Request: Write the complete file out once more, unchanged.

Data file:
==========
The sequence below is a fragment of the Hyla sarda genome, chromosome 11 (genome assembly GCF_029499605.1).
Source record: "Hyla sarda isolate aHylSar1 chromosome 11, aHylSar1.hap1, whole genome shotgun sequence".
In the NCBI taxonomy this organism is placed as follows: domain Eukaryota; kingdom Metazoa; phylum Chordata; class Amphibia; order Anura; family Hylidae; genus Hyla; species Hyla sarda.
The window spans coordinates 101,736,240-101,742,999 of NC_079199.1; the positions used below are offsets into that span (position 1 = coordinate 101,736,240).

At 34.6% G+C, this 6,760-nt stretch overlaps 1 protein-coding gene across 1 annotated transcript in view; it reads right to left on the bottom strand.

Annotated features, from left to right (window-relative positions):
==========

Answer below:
The sequence below is a fragment of the Hyla sarda genome, chromosome 11 (genome assembly GCF_029499605.1).
Source record: "Hyla sarda isolate aHylSar1 chromosome 11, aHylSar1.hap1, whole genome shotgun sequence".
In the NCBI taxonomy this organism is placed as follows: domain Eukaryota; kingdom Metazoa; phylum Chordata; class Amphibia; order Anura; family Hylidae; genus Hyla; species Hyla sarda.
The window spans coordinates 101,736,240-101,742,999 of NC_079199.1; the positions used below are offsets into that span (position 1 = coordinate 101,736,240).

At 34.6% G+C, this 6,760-nt stretch overlaps 1 protein-coding gene across 1 annotated transcript in view; it reads right to left on the bottom strand.

Annotated features, from left to right (window-relative positions):